Euripides' Ion: Reflections of Art, Myth, and Cult from the Parthenon to the Attic Stage
by Gregory S. Jones
Hesperia, Volume 88, Issue 4
Stable URL: https://www.jstor.org/stable/10.2972/hesperia.88.4.0727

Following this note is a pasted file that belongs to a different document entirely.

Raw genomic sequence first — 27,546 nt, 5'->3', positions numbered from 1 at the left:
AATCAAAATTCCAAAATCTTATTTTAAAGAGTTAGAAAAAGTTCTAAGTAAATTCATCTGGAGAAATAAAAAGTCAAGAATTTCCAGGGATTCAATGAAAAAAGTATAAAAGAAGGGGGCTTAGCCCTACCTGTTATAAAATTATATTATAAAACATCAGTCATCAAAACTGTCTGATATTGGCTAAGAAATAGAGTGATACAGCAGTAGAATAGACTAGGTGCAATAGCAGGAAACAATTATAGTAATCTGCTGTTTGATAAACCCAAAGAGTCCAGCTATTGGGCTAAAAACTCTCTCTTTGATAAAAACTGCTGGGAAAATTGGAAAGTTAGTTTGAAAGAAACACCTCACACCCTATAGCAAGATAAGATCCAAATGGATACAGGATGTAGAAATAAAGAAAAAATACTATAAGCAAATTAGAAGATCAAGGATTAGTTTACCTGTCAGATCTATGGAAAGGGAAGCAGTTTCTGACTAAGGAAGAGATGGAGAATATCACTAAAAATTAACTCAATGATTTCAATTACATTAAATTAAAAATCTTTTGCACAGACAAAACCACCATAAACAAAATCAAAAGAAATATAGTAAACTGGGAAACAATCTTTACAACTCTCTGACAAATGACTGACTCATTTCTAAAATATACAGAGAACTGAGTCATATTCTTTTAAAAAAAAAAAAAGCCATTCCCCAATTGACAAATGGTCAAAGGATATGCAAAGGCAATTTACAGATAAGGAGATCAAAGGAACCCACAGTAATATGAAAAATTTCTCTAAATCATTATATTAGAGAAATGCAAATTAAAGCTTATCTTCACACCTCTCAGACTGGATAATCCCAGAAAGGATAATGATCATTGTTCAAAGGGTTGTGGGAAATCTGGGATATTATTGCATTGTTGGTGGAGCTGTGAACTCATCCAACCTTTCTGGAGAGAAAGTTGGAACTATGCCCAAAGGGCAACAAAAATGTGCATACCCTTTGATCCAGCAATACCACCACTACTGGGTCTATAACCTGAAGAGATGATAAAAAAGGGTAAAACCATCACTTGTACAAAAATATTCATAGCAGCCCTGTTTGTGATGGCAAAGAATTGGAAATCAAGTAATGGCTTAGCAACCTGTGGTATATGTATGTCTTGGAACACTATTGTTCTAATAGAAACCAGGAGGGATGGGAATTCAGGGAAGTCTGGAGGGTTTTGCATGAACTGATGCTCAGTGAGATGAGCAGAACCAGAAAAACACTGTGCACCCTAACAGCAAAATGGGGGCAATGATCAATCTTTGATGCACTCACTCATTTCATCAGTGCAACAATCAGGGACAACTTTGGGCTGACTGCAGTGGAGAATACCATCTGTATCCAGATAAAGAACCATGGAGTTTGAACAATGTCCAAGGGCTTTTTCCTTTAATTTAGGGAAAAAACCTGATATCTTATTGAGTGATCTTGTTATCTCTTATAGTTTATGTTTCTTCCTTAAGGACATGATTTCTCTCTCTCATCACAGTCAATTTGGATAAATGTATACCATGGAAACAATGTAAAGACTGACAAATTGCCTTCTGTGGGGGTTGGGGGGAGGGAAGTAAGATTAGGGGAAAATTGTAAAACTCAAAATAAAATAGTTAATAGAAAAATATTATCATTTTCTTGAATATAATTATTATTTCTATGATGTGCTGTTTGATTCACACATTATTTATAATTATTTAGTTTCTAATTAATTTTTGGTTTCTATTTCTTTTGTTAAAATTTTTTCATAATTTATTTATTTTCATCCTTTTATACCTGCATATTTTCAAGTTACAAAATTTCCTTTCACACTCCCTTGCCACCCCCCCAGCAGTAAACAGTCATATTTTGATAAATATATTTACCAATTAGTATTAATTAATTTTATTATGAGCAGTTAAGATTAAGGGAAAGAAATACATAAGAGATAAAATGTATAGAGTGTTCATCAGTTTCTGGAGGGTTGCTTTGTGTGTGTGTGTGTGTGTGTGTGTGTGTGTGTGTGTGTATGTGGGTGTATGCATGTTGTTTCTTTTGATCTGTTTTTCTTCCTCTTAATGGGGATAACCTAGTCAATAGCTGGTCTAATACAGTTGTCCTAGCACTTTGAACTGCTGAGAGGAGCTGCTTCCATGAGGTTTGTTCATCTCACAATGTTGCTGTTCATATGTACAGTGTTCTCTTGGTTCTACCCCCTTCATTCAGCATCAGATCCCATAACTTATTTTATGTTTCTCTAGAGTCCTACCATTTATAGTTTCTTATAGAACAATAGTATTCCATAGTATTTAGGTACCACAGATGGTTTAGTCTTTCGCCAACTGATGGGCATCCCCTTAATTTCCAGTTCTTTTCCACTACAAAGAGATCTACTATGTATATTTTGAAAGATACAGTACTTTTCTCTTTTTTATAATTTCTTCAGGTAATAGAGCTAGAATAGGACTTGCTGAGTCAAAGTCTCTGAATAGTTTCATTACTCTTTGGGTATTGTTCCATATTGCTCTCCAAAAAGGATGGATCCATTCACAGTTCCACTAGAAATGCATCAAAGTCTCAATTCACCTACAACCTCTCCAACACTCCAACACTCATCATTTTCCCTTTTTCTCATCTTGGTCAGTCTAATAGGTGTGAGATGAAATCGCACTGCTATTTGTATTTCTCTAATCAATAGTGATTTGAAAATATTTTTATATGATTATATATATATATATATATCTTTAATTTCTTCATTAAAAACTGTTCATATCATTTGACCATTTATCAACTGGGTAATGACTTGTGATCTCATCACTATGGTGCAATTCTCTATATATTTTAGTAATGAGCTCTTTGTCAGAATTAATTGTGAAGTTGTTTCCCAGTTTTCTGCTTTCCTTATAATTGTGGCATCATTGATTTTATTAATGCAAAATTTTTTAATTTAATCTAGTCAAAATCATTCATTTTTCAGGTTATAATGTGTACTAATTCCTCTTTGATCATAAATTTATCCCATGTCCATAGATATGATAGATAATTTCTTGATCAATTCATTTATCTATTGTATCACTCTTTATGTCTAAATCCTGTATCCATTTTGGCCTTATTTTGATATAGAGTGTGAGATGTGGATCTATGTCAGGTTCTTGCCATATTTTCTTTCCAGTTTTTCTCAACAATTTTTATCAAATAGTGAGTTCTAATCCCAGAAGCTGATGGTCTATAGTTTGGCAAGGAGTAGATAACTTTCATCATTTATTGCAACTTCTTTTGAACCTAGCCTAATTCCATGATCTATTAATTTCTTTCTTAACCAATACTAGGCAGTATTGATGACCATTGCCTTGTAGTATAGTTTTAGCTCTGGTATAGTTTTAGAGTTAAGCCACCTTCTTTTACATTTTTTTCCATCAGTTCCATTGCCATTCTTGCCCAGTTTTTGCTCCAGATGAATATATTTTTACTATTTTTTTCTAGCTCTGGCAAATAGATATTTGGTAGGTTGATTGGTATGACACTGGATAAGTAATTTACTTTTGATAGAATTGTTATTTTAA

Ion, as the son of Apollo, was an object of myth and cult before Euripides composed the Ion in the late 5th century B.C. This article offers an expanded analysis of the play's associations with religious traditions and art, arguing that its original performance cultivated a Pheidian aesthetic that made progressive allusions to sculpture and culminated in an evocation of the imperial Panathenaia. The play also quoted the Parthenon's east frieze, including the depiction there of the peplos ritual. An analysis of related vase painting corroborates this reading and suggests that a comparable mixture of Ionian and Erechtheid mytho-religious iconography was an intentional component of the Parthenon's visual program from its beginnings.